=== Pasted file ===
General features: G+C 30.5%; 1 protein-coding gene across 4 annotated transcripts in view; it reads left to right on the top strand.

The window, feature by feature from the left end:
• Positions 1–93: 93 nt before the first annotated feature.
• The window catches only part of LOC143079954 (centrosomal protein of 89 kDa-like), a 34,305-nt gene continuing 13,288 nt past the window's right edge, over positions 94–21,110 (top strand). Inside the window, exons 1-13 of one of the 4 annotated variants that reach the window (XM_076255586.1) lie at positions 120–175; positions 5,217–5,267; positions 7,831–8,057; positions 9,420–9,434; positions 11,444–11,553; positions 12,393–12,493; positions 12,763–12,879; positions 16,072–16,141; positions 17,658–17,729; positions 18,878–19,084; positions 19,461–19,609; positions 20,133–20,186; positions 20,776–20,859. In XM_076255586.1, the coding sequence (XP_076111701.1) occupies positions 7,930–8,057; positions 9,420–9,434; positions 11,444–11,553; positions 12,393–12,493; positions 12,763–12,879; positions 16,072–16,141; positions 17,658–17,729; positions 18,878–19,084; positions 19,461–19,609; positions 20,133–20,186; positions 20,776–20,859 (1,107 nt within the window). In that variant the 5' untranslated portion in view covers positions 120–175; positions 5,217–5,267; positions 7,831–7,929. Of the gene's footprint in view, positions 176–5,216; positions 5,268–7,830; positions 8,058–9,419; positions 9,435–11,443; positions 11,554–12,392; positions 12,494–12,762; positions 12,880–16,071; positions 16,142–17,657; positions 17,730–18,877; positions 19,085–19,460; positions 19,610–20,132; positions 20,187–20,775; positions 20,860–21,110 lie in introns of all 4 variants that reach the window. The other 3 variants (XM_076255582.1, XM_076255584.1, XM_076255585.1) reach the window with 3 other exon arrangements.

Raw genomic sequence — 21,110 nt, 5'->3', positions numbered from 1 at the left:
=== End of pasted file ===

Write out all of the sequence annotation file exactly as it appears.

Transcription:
General features: G+C 30.5%; 1 protein-coding gene across 4 annotated transcripts in view; it reads left to right on the top strand.

The window, feature by feature from the left end:
• Positions 1–93: 93 nt before the first annotated feature.
• The window catches only part of LOC143079954 (centrosomal protein of 89 kDa-like), a 34,305-nt gene continuing 13,288 nt past the window's right edge, over positions 94–21,110 (top strand). Inside the window, exons 1-13 of one of the 4 annotated variants that reach the window (XM_076255586.1) lie at positions 120–175; positions 5,217–5,267; positions 7,831–8,057; positions 9,420–9,434; positions 11,444–11,553; positions 12,393–12,493; positions 12,763–12,879; positions 16,072–16,141; positions 17,658–17,729; positions 18,878–19,084; positions 19,461–19,609; positions 20,133–20,186; positions 20,776–20,859. In XM_076255586.1, the coding sequence (XP_076111701.1) occupies positions 7,930–8,057; positions 9,420–9,434; positions 11,444–11,553; positions 12,393–12,493; positions 12,763–12,879; positions 16,072–16,141; positions 17,658–17,729; positions 18,878–19,084; positions 19,461–19,609; positions 20,133–20,186; positions 20,776–20,859 (1,107 nt within the window). In that variant the 5' untranslated portion in view covers positions 120–175; positions 5,217–5,267; positions 7,831–7,929. Of the gene's footprint in view, positions 176–5,216; positions 5,268–7,830; positions 8,058–9,419; positions 9,435–11,443; positions 11,554–12,392; positions 12,494–12,762; positions 12,880–16,071; positions 16,142–17,657; positions 17,730–18,877; positions 19,085–19,460; positions 19,610–20,132; positions 20,187–20,775; positions 20,860–21,110 lie in introns of all 4 variants that reach the window. The other 3 variants (XM_076255582.1, XM_076255584.1, XM_076255585.1) reach the window with 3 other exon arrangements.

Raw genomic sequence — 21,110 nt, 5'->3', positions numbered from 1 at the left: